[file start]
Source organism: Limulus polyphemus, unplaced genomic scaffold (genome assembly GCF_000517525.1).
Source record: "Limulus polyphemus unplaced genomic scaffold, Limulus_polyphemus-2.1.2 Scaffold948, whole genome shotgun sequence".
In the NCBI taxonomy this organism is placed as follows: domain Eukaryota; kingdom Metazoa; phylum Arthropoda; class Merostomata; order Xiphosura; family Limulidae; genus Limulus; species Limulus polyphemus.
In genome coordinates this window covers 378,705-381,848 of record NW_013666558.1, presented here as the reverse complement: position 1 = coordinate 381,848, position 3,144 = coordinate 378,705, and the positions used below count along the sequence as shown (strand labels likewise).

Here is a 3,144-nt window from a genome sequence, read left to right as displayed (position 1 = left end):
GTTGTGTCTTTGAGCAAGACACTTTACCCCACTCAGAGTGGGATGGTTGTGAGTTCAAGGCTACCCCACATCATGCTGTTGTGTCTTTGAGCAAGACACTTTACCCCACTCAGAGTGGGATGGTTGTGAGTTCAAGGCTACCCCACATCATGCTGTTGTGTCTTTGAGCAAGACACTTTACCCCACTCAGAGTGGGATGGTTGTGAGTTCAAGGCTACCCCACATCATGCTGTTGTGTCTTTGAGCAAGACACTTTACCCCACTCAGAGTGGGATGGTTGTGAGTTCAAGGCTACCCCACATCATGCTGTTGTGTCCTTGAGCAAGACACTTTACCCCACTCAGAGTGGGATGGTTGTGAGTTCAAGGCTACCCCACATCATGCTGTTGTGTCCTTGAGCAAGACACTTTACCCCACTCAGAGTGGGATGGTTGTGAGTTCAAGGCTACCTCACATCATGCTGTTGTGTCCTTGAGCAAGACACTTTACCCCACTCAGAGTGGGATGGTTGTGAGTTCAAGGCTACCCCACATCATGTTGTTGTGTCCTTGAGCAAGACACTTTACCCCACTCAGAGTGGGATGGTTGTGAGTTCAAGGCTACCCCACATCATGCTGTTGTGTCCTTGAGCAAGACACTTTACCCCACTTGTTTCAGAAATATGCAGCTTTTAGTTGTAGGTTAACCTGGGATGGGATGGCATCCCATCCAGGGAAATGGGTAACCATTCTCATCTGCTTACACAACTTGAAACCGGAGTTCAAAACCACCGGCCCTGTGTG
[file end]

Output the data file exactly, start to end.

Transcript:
Source organism: Limulus polyphemus, unplaced genomic scaffold (genome assembly GCF_000517525.1).
Source record: "Limulus polyphemus unplaced genomic scaffold, Limulus_polyphemus-2.1.2 Scaffold948, whole genome shotgun sequence".
In the NCBI taxonomy this organism is placed as follows: domain Eukaryota; kingdom Metazoa; phylum Arthropoda; class Merostomata; order Xiphosura; family Limulidae; genus Limulus; species Limulus polyphemus.
In genome coordinates this window covers 378,705-381,848 of record NW_013666558.1, presented here as the reverse complement: position 1 = coordinate 381,848, position 3,144 = coordinate 378,705, and the positions used below count along the sequence as shown (strand labels likewise).

Here is a 3,144-nt window from a genome sequence, read left to right as displayed (position 1 = left end):
GTTGTGTCTTTGAGCAAGACACTTTACCCCACTCAGAGTGGGATGGTTGTGAGTTCAAGGCTACCCCACATCATGCTGTTGTGTCTTTGAGCAAGACACTTTACCCCACTCAGAGTGGGATGGTTGTGAGTTCAAGGCTACCCCACATCATGCTGTTGTGTCTTTGAGCAAGACACTTTACCCCACTCAGAGTGGGATGGTTGTGAGTTCAAGGCTACCCCACATCATGCTGTTGTGTCTTTGAGCAAGACACTTTACCCCACTCAGAGTGGGATGGTTGTGAGTTCAAGGCTACCCCACATCATGCTGTTGTGTCCTTGAGCAAGACACTTTACCCCACTCAGAGTGGGATGGTTGTGAGTTCAAGGCTACCCCACATCATGCTGTTGTGTCCTTGAGCAAGACACTTTACCCCACTCAGAGTGGGATGGTTGTGAGTTCAAGGCTACCTCACATCATGCTGTTGTGTCCTTGAGCAAGACACTTTACCCCACTCAGAGTGGGATGGTTGTGAGTTCAAGGCTACCCCACATCATGTTGTTGTGTCCTTGAGCAAGACACTTTACCCCACTCAGAGTGGGATGGTTGTGAGTTCAAGGCTACCCCACATCATGCTGTTGTGTCCTTGAGCAAGACACTTTACCCCACTTGTTTCAGAAATATGCAGCTTTTAGTTGTAGGTTAACCTGGGATGGGATGGCATCCCATCCAGGGAAATGGGTAACCATTCTCATCTGCTTACACAACTTGAAACCGGAGTTCAAAACCACCGGCCCTGTGTG